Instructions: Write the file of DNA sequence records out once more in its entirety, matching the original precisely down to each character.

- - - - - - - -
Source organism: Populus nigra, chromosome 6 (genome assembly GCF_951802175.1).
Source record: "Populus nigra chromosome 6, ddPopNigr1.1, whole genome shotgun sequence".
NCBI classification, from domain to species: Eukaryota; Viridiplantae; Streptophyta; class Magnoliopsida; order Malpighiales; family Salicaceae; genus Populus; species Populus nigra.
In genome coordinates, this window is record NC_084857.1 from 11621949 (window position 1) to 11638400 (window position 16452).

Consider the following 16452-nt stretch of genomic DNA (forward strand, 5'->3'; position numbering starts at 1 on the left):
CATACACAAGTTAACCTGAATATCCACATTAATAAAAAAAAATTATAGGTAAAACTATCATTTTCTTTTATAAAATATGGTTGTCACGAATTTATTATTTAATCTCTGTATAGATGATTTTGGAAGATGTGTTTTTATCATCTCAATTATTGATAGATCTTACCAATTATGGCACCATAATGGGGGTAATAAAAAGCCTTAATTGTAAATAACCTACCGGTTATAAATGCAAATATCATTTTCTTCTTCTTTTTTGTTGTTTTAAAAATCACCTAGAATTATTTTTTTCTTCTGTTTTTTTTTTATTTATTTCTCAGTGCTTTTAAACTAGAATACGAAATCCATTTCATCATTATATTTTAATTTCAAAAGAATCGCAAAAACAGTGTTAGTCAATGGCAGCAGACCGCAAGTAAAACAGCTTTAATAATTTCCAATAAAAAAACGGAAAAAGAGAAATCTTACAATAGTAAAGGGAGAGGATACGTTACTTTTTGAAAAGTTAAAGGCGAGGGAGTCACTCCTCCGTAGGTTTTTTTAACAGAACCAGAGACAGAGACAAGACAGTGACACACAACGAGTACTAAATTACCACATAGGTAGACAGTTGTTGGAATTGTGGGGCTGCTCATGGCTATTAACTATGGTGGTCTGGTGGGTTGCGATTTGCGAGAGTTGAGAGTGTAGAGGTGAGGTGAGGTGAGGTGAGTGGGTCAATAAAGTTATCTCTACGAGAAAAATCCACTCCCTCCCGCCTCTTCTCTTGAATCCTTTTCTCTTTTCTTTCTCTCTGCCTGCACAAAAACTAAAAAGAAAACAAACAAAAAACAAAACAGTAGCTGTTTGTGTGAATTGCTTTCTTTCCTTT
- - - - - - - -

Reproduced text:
Source organism: Populus nigra, chromosome 6 (genome assembly GCF_951802175.1).
Source record: "Populus nigra chromosome 6, ddPopNigr1.1, whole genome shotgun sequence".
NCBI classification, from domain to species: Eukaryota; Viridiplantae; Streptophyta; class Magnoliopsida; order Malpighiales; family Salicaceae; genus Populus; species Populus nigra.
In genome coordinates, this window is record NC_084857.1 from 11621949 (window position 1) to 11638400 (window position 16452).

Consider the following 16452-nt stretch of genomic DNA (forward strand, 5'->3'; position numbering starts at 1 on the left):
CATACACAAGTTAACCTGAATATCCACATTAATAAAAAAAAATTATAGGTAAAACTATCATTTTCTTTTATAAAATATGGTTGTCACGAATTTATTATTTAATCTCTGTATAGATGATTTTGGAAGATGTGTTTTTATCATCTCAATTATTGATAGATCTTACCAATTATGGCACCATAATGGGGGTAATAAAAAGCCTTAATTGTAAATAACCTACCGGTTATAAATGCAAATATCATTTTCTTCTTCTTTTTTGTTGTTTTAAAAATCACCTAGAATTATTTTTTTCTTCTGTTTTTTTTTTATTTATTTCTCAGTGCTTTTAAACTAGAATACGAAATCCATTTCATCATTATATTTTAATTTCAAAAGAATCGCAAAAACAGTGTTAGTCAATGGCAGCAGACCGCAAGTAAAACAGCTTTAATAATTTCCAATAAAAAAACGGAAAAAGAGAAATCTTACAATAGTAAAGGGAGAGGATACGTTACTTTTTGAAAAGTTAAAGGCGAGGGAGTCACTCCTCCGTAGGTTTTTTTAACAGAACCAGAGACAGAGACAAGACAGTGACACACAACGAGTACTAAATTACCACATAGGTAGACAGTTGTTGGAATTGTGGGGCTGCTCATGGCTATTAACTATGGTGGTCTGGTGGGTTGCGATTTGCGAGAGTTGAGAGTGTAGAGGTGAGGTGAGGTGAGGTGAGTGGGTCAATAAAGTTATCTCTACGAGAAAAATCCACTCCCTCCCGCCTCTTCTCTTGAATCCTTTTCTCTTTTCTTTCTCTCTGCCTGCACAAAAACTAAAAAGAAAACAAACAAAAAACAAAACAGTAGCTGTTTGTGTGAATTGCTTTCTTTCCTTT